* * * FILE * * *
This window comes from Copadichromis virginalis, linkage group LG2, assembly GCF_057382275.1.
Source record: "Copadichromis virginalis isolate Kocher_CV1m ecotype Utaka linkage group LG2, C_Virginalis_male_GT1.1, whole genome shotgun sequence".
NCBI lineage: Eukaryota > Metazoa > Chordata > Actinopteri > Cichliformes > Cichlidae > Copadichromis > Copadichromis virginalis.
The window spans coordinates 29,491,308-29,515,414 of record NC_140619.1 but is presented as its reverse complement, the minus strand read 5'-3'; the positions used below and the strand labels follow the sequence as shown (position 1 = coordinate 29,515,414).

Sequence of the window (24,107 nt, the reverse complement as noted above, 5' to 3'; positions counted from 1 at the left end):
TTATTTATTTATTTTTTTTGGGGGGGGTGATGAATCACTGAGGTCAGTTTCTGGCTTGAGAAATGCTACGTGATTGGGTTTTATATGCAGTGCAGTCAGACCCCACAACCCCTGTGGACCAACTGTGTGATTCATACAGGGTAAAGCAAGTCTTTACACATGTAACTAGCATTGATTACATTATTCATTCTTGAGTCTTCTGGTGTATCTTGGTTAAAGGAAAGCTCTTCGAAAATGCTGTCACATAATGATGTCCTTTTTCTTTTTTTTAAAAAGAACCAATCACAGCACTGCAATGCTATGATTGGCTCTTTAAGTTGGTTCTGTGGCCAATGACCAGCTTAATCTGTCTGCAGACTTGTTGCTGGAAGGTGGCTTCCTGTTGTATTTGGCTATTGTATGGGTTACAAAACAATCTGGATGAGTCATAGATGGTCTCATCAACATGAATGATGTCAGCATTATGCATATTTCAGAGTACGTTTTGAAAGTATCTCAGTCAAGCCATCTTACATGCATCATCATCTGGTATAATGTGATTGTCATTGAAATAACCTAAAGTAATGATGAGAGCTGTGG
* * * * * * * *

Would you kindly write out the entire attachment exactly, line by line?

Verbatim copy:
This window comes from Copadichromis virginalis, linkage group LG2, assembly GCF_057382275.1.
Source record: "Copadichromis virginalis isolate Kocher_CV1m ecotype Utaka linkage group LG2, C_Virginalis_male_GT1.1, whole genome shotgun sequence".
NCBI lineage: Eukaryota > Metazoa > Chordata > Actinopteri > Cichliformes > Cichlidae > Copadichromis > Copadichromis virginalis.
The window spans coordinates 29,491,308-29,515,414 of record NC_140619.1 but is presented as its reverse complement, the minus strand read 5'-3'; the positions used below and the strand labels follow the sequence as shown (position 1 = coordinate 29,515,414).

Sequence of the window (24,107 nt, the reverse complement as noted above, 5' to 3'; positions counted from 1 at the left end):
TTATTTATTTATTTTTTTTGGGGGGGGTGATGAATCACTGAGGTCAGTTTCTGGCTTGAGAAATGCTACGTGATTGGGTTTTATATGCAGTGCAGTCAGACCCCACAACCCCTGTGGACCAACTGTGTGATTCATACAGGGTAAAGCAAGTCTTTACACATGTAACTAGCATTGATTACATTATTCATTCTTGAGTCTTCTGGTGTATCTTGGTTAAAGGAAAGCTCTTCGAAAATGCTGTCACATAATGATGTCCTTTTTCTTTTTTTTAAAAAGAACCAATCACAGCACTGCAATGCTATGATTGGCTCTTTAAGTTGGTTCTGTGGCCAATGACCAGCTTAATCTGTCTGCAGACTTGTTGCTGGAAGGTGGCTTCCTGTTGTATTTGGCTATTGTATGGGTTACAAAACAATCTGGATGAGTCATAGATGGTCTCATCAACATGAATGATGTCAGCATTATGCATATTTCAGAGTACGTTTTGAAAGTATCTCAGTCAAGCCATCTTACATGCATCATCATCTGGTATAATGTGATTGTCATTGAAATAACCTAAAGTAATGATGAGAGCTGTGG